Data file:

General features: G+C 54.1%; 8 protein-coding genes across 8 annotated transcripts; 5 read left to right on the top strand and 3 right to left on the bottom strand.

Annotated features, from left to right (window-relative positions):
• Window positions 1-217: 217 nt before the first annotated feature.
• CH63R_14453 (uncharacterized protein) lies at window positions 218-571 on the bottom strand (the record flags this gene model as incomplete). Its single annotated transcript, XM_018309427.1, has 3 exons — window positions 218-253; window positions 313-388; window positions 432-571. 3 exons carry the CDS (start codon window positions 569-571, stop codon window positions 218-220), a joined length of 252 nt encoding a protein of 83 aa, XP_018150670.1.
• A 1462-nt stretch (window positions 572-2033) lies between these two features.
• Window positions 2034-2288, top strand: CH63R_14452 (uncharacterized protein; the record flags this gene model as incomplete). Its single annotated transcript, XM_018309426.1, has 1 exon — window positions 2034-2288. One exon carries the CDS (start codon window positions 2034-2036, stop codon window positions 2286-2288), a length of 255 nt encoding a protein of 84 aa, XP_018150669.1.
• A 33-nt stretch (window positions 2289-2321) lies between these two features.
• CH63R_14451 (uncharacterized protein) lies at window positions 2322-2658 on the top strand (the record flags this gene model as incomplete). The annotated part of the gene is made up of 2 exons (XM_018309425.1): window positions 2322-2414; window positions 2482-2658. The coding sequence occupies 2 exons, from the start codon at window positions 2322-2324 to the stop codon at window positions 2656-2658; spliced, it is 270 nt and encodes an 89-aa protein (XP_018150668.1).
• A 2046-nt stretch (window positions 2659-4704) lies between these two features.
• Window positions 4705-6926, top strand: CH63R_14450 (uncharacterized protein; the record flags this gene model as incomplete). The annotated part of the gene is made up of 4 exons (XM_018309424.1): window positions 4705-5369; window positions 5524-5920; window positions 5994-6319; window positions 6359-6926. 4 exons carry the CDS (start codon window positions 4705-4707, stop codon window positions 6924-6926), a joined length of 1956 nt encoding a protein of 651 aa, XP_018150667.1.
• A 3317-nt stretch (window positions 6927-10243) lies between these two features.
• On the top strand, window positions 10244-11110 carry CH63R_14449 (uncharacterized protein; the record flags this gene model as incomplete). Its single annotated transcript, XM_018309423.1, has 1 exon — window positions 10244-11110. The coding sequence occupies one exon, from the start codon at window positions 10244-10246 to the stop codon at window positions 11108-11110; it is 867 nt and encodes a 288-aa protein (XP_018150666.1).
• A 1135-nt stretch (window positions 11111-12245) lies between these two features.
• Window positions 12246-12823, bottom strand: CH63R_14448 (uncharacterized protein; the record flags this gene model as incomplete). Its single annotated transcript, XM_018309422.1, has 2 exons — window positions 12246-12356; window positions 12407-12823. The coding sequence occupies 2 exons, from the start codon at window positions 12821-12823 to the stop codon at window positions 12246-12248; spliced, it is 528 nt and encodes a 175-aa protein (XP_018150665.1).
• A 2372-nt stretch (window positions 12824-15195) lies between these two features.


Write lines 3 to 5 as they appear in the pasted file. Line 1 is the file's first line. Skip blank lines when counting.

• Window positions 1-217: 217 nt before the first annotated feature.
• CH63R_14453 (uncharacterized protein) lies at window positions 218-571 on the bottom strand (the record flags this gene model as incomplete). Its single annotated transcript, XM_018309427.1, has 3 exons — window positions 218-253; window positions 313-388; window positions 432-571. 3 exons carry the CDS (start codon window positions 569-571, stop codon window positions 218-220), a joined length of 252 nt encoding a protein of 83 aa, XP_018150670.1.
• A 1462-nt stretch (window positions 572-2033) lies between these two features.